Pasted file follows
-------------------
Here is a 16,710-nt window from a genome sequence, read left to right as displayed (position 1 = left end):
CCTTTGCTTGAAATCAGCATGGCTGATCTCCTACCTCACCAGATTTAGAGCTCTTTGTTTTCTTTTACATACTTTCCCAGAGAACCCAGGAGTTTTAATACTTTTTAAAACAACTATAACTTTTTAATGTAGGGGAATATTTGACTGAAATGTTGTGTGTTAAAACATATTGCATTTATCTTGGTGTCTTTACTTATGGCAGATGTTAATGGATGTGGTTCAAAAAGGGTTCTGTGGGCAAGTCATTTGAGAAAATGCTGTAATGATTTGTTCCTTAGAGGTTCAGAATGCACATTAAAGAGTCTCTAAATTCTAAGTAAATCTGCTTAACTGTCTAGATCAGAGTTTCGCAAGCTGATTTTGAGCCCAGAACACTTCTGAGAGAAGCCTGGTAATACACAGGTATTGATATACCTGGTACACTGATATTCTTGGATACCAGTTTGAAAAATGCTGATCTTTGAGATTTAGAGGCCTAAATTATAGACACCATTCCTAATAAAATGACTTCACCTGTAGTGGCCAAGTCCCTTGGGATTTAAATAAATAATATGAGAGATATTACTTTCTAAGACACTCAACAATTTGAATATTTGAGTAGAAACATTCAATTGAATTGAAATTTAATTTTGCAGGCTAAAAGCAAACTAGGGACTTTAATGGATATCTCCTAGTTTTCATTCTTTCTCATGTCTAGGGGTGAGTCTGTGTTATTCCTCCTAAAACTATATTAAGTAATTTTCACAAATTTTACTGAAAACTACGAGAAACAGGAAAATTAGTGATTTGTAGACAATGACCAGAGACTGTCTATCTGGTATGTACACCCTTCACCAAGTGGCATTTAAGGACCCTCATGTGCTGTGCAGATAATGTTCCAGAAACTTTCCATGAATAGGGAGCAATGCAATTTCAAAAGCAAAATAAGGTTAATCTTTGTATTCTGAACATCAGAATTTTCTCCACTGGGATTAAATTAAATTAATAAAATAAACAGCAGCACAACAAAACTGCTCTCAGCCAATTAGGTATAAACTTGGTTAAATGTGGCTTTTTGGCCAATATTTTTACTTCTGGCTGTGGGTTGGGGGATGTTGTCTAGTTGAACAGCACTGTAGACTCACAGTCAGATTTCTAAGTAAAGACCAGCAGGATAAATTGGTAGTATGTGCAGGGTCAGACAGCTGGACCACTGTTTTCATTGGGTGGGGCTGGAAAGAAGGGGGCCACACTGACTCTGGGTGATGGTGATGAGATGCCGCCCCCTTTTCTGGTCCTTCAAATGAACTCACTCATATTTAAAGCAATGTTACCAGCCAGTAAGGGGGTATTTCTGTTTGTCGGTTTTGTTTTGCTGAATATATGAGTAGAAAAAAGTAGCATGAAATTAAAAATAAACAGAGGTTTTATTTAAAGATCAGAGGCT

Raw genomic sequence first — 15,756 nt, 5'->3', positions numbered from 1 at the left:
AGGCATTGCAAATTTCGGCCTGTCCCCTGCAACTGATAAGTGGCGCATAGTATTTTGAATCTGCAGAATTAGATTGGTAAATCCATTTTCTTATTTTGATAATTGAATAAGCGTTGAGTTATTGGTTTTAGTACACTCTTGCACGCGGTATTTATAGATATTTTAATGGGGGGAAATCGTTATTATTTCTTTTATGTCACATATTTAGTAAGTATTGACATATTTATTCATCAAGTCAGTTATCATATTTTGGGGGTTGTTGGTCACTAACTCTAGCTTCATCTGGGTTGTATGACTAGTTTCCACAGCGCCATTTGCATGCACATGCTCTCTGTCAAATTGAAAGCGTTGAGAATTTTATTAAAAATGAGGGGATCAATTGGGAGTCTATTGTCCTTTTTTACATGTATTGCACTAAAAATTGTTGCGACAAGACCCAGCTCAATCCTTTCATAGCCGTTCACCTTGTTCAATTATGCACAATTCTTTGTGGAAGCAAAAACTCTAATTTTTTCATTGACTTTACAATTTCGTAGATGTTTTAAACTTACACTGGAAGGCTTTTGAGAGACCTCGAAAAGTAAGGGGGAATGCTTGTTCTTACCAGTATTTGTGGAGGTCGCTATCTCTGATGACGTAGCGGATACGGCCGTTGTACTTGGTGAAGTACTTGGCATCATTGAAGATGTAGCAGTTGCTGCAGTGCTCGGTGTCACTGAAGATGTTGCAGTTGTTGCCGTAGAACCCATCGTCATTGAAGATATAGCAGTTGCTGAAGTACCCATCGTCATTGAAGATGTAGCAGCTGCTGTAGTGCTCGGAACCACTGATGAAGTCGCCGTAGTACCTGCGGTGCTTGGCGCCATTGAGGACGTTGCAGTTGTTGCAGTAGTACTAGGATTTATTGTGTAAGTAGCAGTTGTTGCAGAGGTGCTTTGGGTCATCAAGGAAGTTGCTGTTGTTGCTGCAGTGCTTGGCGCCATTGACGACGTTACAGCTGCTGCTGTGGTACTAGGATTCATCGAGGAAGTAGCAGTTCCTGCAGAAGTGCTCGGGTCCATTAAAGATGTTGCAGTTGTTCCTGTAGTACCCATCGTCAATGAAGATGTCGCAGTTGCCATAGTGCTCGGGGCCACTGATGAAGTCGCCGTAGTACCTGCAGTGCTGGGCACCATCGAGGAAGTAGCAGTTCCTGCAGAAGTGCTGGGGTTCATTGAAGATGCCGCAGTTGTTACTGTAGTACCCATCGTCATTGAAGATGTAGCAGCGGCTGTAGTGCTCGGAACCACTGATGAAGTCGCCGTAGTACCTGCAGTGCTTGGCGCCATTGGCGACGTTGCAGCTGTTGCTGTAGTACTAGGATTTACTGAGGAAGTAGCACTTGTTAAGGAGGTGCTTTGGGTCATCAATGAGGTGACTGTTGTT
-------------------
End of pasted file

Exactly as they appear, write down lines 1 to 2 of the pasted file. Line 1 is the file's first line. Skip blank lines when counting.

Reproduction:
Here is a 16,710-nt window from a genome sequence, read left to right as displayed (position 1 = left end):
CCTTTGCTTGAAATCAGCATGGCTGATCTCCTACCTCACCAGATTTAGAGCTCTTTGTTTTCTTTTACATACTTTCCCAGAGAACCCAGGAGTTTTAATACTTTTTAAAACAACTATAACTTTTTAATGTAGGGGAATATTTGACTGAAATGTTGTGTGTTAAAACATATTGCATTTATCTTGGTGTCTTTACTTATGGCAGATGTTAATGGATGTGGTTCAAAAAGGGTTCTGTGGGCAAGTCATTTGAGAAAATGCTGTAATGATTTGTTCCTTAGAGGTTCAGAATGCACATTAAAGAGTCTCTAAATTCTAAGTAAATCTGCTTAACTGTCTAGATCAGAGTTTCGCAAGCTGATTTTGAGCCCAGAACACTTCTGAGAGAAGCCTGGTAATACACAGGTATTGATATACCTGGTACACTGATATTCTTGGATACCAGTTTGAAAAATGCTGATCTTTGAGATTTAGAGGCCTAAATTATAGACACCATTCCTAATAAAATGACTTCACCTGTAGTGGCCAAGTCCCTTGGGATTTAAATAAATAATATGAGAGATATTACTTTCTAAGACACTCAACAATTTGAATATTTGAGTAGAAACATTCAATTGAATTGAAATTTAATTTTGCAGGCTAAAAGCAAACTAGGGACTTTAATGGATATCTCCTAGTTTTCATTCTTTCTCATGTCTAGGGGTGAGTCTGTGTTATTCCTCCTAAAACTATATTAAGTAATTTTCACAAATTTTACTGAAAACTACGAGAAACAGGAAAATTAGTGATTTGTAGACAATGACCAGAGACTGTCTATCTGGTATGTACACCCTTCACCAAGTGGCATTTAAGGACCCTCATGTGCTGTGCAGATAATGTTCCAGAAACTTTCCATGAATAGGGAGCAATGCAATTTCAAAAGCAAAATAAGGTTAATCTTTGTATTCTGAACATCAGAATTTTCTCCACTGGGATTAAATTAAATTAATAAAATAAACAGCAGCACAACAAAACTGCTCTCAGCCAATTAGGTATAAACTTGGTTAAATGTGGCTTTTTGGCCAATATTTTTACTTCTGGCTGTGGGTTGGGGGATGTTGTCTAGTTGAACAGCACTGTAGACTCACAGTCAGATTTCTAAGTAAAGACCAGCAGGATAAATTGGTAGTATGTGCAGGGTCAGACAGCTGGACCACTGTTTTCATTGGGTGGGGCTGGAAAGAAGGGGGCCACACTGACTCTGGGTGATGGTGATGAGATGCCGCCCCCTTTTCTGGTCCTTCAAATGAACTCACTCATATTTAAAGCAATGTTACCAGCCAGTAAGGGGGTATTTCTGTTTGTCGGTTTTGTTTTGCTGAATATATGAGTAGAAAAAAGTAGCATGAAATTAAAAATAAACAGAGGTTTTATTTAAAGATCAGAGGCT